Wednesday, 2 May 2012

Nightingales colonising new habitats in Orlestone

Tonight, I called in on two areas of woodland that are part of Orlestone Forest. Both areas have been felled of conifers in recent years to leave what is today a scrub of Blackthorn, Sallows and Birch to a height of 2-4 metres. The first area, Sir Edward Street's Wood, had just one singing Nightingale present tonight.

The second area of scrub, just a mile away, was my last stop of the night, and this is the northern end of Birchett Wood (footpath to east of grid ref 982363). This area showed promise with one bird singing here for the last 2 years, so I was keen to see if the Nightingales would be back. However, I was delighted to find the scrub alive with Nightingale song. There are two areas of scrub here are divided by firebreaks, and a rough estimate would be 6 - 10 Nightingales singing. The Nightingales here have found the new scrub exactly to their liking. As for the similar habitat in Sir Edward Street's wood being near empty, well, perhaps birds of a feather really do stick together, or perhaps the scrub height is, in detail, not as tall and the tree density not so dense?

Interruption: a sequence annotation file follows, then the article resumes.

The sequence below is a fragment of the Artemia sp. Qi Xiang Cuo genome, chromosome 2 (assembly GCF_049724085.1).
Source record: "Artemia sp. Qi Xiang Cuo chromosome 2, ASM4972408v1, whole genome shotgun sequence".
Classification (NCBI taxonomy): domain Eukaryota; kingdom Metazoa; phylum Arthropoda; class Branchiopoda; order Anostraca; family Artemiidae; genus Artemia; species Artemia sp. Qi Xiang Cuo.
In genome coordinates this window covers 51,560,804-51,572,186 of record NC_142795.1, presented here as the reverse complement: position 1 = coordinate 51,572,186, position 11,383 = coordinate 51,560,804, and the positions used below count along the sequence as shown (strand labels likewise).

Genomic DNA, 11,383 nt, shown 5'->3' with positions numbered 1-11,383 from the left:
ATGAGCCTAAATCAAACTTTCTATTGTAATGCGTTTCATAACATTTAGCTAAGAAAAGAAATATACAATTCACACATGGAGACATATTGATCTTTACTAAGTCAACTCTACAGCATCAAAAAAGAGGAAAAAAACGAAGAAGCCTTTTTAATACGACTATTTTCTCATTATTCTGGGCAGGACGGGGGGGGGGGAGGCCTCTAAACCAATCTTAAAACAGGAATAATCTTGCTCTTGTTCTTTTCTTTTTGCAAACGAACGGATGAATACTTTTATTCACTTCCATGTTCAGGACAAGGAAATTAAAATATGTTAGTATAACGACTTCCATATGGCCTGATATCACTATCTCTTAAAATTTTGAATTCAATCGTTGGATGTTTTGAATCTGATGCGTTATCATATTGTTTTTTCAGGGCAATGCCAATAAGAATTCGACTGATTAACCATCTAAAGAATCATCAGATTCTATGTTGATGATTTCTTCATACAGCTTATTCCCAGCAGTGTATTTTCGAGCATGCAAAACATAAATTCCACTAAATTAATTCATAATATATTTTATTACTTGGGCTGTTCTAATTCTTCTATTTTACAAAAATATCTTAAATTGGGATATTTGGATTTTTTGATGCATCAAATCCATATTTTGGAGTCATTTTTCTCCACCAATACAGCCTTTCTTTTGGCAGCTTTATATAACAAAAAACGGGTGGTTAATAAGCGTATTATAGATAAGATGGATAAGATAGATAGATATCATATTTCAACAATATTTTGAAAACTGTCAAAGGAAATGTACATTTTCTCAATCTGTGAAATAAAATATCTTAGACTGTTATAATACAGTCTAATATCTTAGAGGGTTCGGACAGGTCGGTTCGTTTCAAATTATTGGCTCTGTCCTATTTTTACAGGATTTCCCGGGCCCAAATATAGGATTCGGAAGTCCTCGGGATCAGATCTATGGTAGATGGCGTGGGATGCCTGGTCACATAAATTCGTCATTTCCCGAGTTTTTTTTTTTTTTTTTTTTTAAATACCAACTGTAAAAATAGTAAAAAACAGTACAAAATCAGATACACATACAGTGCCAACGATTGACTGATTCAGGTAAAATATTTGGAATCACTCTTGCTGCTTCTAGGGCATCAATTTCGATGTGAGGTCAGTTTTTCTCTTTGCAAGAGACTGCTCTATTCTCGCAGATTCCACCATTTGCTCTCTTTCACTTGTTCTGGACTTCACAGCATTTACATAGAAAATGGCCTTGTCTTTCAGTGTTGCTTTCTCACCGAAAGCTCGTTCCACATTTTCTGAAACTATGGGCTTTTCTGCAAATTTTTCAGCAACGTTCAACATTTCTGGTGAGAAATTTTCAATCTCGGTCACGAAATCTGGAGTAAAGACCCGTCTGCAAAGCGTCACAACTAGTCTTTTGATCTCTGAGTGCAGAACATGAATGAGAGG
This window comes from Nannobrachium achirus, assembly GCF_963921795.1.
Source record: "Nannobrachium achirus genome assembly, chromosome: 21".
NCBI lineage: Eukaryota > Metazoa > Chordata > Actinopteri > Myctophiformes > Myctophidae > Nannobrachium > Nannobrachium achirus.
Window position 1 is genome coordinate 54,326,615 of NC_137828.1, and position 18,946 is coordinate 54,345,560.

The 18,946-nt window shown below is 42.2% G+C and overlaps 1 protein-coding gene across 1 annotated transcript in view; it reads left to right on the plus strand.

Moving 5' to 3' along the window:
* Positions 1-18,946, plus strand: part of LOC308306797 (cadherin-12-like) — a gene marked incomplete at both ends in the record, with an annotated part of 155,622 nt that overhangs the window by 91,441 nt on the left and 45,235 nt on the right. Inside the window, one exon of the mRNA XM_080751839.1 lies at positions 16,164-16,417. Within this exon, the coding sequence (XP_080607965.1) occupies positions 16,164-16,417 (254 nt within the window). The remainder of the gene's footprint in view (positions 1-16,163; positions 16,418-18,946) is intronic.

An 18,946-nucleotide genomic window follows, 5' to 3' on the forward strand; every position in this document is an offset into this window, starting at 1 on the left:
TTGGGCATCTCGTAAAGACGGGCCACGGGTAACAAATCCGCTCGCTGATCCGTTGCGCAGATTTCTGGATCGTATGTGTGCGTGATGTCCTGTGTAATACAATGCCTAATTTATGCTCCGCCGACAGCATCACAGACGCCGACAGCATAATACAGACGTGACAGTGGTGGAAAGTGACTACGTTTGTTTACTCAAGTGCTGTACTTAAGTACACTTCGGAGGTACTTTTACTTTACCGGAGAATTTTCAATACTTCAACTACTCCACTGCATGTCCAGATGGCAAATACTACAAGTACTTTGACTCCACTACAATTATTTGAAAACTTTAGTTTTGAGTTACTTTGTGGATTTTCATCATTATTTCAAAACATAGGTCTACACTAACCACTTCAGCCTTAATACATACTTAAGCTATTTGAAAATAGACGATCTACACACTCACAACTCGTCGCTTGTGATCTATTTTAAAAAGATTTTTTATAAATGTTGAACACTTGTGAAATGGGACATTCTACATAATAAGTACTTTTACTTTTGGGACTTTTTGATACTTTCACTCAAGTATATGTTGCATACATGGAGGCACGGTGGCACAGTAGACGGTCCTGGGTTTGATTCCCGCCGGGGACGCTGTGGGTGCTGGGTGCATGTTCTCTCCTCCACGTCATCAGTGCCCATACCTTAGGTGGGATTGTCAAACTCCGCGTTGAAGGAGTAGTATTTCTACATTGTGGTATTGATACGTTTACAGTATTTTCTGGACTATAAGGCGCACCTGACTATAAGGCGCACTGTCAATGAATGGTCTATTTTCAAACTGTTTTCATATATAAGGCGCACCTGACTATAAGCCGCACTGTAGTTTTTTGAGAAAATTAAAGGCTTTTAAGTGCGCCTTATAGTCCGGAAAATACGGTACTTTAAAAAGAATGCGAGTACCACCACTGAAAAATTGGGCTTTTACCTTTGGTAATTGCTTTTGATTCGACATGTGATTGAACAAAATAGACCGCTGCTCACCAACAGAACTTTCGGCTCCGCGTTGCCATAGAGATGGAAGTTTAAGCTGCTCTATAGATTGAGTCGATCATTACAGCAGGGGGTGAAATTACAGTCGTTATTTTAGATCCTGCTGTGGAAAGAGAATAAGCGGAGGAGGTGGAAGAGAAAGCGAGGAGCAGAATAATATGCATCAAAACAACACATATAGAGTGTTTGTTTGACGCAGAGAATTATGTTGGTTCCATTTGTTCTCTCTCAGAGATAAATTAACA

5 year old scrub (?) at Birchett wood northern end May 2nd 2012- Nightingales love it!

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